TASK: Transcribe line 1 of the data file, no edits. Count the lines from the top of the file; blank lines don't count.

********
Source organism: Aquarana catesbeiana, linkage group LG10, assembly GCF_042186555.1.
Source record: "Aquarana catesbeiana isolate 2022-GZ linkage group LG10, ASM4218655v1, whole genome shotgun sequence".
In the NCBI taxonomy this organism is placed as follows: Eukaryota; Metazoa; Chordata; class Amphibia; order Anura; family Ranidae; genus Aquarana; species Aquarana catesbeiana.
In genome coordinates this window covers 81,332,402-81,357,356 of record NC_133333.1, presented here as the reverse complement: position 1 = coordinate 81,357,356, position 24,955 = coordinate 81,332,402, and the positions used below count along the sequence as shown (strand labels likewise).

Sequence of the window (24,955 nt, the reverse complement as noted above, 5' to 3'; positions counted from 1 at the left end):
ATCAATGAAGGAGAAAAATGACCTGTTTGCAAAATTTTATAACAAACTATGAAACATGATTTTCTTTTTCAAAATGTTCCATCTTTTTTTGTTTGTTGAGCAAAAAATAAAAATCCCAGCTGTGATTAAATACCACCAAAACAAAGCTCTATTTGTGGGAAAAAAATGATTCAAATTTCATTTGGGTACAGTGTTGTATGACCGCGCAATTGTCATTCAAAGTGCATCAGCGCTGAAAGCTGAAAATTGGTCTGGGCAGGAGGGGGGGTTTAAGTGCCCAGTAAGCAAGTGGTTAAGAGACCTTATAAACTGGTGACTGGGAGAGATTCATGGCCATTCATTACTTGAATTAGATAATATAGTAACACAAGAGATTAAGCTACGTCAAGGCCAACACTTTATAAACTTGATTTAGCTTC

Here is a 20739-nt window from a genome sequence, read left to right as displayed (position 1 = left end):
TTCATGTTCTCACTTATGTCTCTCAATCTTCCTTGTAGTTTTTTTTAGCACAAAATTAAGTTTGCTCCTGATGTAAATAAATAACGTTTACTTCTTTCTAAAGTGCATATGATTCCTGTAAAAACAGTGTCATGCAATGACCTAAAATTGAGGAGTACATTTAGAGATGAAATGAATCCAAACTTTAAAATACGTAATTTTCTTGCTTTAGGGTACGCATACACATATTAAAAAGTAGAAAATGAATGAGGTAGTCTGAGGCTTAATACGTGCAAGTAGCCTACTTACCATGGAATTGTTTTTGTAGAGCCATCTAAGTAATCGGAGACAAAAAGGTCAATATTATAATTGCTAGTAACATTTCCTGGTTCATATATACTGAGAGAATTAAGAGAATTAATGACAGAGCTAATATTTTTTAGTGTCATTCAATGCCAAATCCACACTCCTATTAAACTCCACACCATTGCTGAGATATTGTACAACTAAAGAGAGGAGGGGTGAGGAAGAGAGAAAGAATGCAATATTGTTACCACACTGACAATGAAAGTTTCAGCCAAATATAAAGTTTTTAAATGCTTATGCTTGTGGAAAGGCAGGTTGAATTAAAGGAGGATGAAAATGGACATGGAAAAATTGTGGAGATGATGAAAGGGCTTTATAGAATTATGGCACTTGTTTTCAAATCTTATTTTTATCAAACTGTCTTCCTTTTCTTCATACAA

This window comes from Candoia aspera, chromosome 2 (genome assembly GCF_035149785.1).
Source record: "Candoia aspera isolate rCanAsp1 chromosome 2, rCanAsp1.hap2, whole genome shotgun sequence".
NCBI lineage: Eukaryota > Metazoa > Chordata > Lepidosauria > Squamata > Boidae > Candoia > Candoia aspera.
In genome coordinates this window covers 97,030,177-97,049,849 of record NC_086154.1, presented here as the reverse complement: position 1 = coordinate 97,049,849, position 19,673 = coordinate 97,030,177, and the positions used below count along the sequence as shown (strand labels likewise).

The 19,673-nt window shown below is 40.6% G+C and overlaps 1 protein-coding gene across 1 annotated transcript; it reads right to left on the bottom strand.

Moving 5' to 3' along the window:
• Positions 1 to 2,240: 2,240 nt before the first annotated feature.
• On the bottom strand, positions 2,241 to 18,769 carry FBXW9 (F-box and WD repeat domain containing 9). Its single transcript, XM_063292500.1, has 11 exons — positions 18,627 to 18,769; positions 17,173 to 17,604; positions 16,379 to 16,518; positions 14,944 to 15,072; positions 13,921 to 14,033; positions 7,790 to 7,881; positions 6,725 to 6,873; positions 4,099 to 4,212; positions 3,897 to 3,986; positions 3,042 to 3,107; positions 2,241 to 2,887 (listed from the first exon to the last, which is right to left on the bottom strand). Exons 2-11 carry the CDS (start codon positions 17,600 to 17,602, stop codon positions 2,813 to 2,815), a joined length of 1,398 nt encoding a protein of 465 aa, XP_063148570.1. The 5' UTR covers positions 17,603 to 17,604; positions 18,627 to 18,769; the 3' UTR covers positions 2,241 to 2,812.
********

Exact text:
Source organism: Aquarana catesbeiana, linkage group LG10, assembly GCF_042186555.1.